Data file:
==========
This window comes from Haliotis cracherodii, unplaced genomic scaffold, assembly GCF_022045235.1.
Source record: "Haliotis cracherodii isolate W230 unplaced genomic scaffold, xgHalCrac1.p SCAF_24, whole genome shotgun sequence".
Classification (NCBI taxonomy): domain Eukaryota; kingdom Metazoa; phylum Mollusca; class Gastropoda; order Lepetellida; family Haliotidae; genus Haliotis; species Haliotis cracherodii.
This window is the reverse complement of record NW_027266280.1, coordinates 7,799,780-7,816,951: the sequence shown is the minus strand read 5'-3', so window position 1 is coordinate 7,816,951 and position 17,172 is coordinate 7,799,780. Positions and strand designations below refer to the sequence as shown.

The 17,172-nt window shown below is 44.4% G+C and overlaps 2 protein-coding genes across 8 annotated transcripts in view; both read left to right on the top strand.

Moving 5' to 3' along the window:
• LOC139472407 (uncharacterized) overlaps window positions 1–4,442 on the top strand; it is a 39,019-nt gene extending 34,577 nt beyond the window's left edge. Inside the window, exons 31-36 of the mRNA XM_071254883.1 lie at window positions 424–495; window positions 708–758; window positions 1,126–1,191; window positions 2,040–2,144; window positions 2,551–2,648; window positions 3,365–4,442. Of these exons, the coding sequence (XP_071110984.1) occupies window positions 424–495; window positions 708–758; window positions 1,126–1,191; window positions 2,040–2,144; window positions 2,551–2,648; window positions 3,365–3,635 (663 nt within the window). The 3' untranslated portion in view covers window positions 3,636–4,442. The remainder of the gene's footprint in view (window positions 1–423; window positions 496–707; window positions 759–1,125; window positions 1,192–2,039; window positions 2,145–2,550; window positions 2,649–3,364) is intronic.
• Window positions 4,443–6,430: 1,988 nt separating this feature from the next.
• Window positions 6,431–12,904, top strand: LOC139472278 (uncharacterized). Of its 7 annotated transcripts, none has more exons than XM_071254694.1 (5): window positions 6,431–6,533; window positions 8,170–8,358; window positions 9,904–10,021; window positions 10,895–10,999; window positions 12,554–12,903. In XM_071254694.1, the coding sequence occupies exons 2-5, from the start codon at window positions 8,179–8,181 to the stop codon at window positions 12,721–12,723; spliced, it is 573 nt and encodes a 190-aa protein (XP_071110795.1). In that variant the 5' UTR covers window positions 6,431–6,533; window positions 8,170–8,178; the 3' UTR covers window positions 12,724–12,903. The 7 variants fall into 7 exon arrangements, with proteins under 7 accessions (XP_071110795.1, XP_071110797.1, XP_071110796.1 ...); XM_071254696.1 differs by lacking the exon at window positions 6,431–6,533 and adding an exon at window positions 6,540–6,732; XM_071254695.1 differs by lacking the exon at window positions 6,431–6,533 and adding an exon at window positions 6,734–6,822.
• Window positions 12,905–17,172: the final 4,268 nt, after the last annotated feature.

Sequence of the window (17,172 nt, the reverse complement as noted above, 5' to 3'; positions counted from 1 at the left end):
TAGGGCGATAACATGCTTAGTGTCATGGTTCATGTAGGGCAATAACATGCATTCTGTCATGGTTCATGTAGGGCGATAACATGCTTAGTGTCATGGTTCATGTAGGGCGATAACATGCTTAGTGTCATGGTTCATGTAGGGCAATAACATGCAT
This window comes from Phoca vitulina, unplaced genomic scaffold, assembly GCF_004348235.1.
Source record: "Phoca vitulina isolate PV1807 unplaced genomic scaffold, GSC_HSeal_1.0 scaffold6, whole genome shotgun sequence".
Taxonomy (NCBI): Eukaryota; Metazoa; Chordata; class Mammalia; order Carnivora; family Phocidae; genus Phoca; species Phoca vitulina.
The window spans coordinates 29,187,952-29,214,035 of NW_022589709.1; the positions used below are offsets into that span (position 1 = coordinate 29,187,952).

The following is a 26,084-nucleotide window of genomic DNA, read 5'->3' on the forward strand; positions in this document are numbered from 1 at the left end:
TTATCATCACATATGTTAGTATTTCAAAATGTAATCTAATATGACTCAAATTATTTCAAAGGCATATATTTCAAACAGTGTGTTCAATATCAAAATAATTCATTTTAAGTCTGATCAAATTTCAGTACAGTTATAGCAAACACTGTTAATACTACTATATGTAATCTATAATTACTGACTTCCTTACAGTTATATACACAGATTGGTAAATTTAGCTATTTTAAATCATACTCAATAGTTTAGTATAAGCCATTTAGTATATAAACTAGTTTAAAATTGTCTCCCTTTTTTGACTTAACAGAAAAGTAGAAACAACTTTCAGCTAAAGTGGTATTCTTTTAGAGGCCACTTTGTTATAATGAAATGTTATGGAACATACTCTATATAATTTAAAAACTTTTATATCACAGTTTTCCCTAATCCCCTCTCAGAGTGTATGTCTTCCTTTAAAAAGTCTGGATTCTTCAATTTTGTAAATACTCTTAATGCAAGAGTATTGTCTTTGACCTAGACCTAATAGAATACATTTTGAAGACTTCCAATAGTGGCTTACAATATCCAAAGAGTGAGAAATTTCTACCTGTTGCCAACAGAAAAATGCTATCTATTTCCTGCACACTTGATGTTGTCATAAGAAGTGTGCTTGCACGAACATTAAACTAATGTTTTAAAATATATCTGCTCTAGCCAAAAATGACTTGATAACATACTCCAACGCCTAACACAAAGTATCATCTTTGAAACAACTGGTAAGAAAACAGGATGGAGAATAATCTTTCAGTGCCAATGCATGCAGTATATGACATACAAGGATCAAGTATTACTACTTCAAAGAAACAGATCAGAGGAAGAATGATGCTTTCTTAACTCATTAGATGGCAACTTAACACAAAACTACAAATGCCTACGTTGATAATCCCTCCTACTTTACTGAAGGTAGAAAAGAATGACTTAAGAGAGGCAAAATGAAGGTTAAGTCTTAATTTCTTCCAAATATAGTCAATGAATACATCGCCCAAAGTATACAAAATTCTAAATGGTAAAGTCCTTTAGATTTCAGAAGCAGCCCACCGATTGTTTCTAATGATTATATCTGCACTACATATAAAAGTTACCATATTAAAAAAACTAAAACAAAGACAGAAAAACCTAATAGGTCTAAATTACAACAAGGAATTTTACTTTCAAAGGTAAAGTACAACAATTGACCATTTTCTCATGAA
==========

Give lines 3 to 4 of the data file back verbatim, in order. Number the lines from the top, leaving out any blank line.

Classification (NCBI taxonomy): domain Eukaryota; kingdom Metazoa; phylum Mollusca; class Gastropoda; order Lepetellida; family Haliotidae; genus Haliotis; species Haliotis cracherodii.
This window is the reverse complement of record NW_027266280.1, coordinates 7,799,780-7,816,951: the sequence shown is the minus strand read 5'-3', so window position 1 is coordinate 7,816,951 and position 17,172 is coordinate 7,799,780. Positions and strand designations below refer to the sequence as shown.